Step 1: Get a Bible
Walk into Lifeway and you will be staggered and bewildered by row upon row of differing Bibles. Which one should you get? First, you need to decide which of over a dozen versions to purchase. Here is a simplified overview of the three types of Bibles:
Formal equivalence translations: these Bibles try to translate the original languages “word for word,” that is, each Greek or Hebrew word in the original manuscripts match one-to-one with an English word as far as possible. In general, these Bibles are the most accurate to the original manuscripts, and are the best to use when trying to understand exactly what the Scriptures say. The KJV, NKJV, NASB, and ESV are examples of this type of Bible.
Dynamic equivalence translations: these Bibles try to translate the original manuscripts “thought for thought” instead of “word for word”— so they will substitute or change words or phrases from the Hebrew & Greek to try to make the language more clear in English. This can make the Bible easier to read, but is also more subject to the translator’s own bias, theology, and/or agenda. The NIV, RSV, TNIV, HCSB, and NLT are examples of dynamic equivalence. Some of the versions, such as the NIV and HCSB, are fairly close to a “word for word” translation. However, some of the newer translations such as the TNIV and NLT have deliberately substituted “gender inclusive” language that basically tries to eliminate male pronouns wherever possible, even if they are specifically in the original manuscripts. Even more blatant & serious errors are made in “translations” made by non-Christians such as Mormons(JST) and Jehovah’s Witnesses(NWT).
Paraphrases: These are complete rewrites of the Bible in the author’s own words. The most popular are The Living Bible and The Message. These can be helpful to figure out what difficult wording may have been intended to mean or to obtain a fresh perspective on a familiar passage, but are not well-suited for in-depth study of the Scriptures.
So, which version? I’ve read completely through the KJV, NKJV, ESV, and Living Bible, and used several others, especially The Message, as well. The ESV is currently endorsed by leaders at Southwestern, Southern, and Dallas Theological Seminaries as well as many other pastors and professors and is my current favorite, but the NKJV and NASB will still serve you well for serious Bible study.
So, once you pick a version, you still have lots of choices as far as study helps. I have used the Open Bible, Thompson Chain Reference, Life Application, MacArthur, and Reformation study Bibles extensively in multiple translations, and my favorite after many years remains the MacArthur. It’s “bottom of the page” notations are consistently good, the cross-references are well done, and the maps, chapter introductions and other helps are all useful.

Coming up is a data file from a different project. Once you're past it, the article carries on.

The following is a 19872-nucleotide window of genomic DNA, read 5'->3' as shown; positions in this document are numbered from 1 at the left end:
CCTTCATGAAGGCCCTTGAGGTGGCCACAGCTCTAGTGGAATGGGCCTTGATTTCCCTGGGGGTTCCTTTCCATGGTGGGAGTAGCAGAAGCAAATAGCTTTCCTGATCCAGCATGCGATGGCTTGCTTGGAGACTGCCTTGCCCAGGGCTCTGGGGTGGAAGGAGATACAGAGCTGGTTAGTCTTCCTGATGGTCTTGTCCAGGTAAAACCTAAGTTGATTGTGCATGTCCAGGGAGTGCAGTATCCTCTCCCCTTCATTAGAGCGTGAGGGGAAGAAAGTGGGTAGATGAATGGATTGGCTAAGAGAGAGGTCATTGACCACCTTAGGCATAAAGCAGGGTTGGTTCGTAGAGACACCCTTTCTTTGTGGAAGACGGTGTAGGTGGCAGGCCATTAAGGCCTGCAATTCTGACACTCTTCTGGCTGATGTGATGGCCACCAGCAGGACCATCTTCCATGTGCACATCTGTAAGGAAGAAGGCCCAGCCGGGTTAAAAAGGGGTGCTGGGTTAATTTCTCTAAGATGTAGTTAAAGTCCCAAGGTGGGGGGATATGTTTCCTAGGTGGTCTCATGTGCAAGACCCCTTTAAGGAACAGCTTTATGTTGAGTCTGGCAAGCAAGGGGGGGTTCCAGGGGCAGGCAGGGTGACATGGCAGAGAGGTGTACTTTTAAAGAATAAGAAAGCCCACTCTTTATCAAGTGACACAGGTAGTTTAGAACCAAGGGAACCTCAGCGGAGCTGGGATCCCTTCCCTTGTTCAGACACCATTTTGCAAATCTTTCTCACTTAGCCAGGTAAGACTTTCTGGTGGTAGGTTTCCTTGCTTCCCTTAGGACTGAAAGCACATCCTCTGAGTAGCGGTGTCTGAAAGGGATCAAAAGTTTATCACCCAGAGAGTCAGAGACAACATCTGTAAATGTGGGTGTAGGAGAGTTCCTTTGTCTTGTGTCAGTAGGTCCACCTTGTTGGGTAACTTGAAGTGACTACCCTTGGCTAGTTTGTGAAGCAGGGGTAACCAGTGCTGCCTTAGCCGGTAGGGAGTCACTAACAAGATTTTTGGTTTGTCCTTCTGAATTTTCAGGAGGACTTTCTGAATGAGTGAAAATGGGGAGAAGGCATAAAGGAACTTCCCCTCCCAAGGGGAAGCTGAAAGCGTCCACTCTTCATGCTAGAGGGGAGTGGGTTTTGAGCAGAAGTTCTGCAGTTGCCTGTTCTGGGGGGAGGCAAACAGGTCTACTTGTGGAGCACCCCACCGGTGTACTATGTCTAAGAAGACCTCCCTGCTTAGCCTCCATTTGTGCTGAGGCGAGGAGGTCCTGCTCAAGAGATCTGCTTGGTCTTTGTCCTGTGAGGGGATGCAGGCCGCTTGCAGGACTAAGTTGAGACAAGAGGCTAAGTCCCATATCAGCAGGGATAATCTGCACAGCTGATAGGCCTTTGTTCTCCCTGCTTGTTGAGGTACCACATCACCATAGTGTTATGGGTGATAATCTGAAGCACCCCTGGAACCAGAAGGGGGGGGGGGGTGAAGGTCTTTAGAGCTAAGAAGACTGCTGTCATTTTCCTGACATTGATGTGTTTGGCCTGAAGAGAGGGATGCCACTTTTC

If you’re really going to be digging into a passage, an internet connection is invaluable nowadays. The website I have found most helpful for study is www.blueletterbible.org, followed by www.nextbible.org. To look closely at the Greek nothing tops www.zhubert.com.
Step 2: Pray
O, how often I forget this step, and in my hurry and in my arrogance read the Scriptures without asking the Holy Spirit to open my mind and heart. We truly can understand nothing of spiritual importance, no matter how diligent the study, without the Spirit’s guidance.
Step 3: Read the Bible
Ok, that was obvious, but that’s what you need to do. And then read it again. And again. It’s not uncommon to find something on the tenth time through that you completely miss the first time through. One prominent Christian blogger recommends twenty times to completely absorb the meaning of a passage.
Step 4: Start Asking Questions
Who wrote this? Who did they originally write it to, and why? What does this reveal about the nature of God? The nature of man? The nature of God’s plan of redemption? Why did the people act as they did? Did they respond to God in the right or the wrong way? How am I not thinking or acting in accordance with this passage?
Step 5: Start Making Connections
Draw, underline, circle, see how the passage explains itself and find out how it interlocks with the rest of the Bible. Write in your Bible! A lot!!! Remember, the text is sacred, but not the paper you hold in your hand, so mark it up. Internet Bibles can be a great help here as well. Where else is this Greek word for fear used in the Bible? Where’s the other place David talks about sin? Many nuggets of information that would take hours of research now only take seconds on the right website.
Step 6: Keep your seat in the chair until you understand the passage!
Ok, I stole that step from MacArthur, but it’s true. We often give up or stop digging far too soon, and we miss the gold that was waiting if we had just been a little more industrious.
Step 7: Write it Down
In your Bible, in a journal, but somewhere. Students of the Bible, students of God, record what He is teaching them. And pray what God has shown you back to God, in praise and confession.
Step 8: Make a Change
Write down at least one concrete thing that God has shown you that needs to change in your life, do it, and then write that down too. God calls us to be doers, not just hearers. of His Word.
Step 9: Share It!
Part of being the body of Christ is telling others what the Bible says. This can be a part of the daily rhythm within your family, to your spouse and children. With proper wisdom, you can also build up other believers and open doors to share the gospel with the lost as well.
A Microsoft Word copy of this study is available on the Downloads page.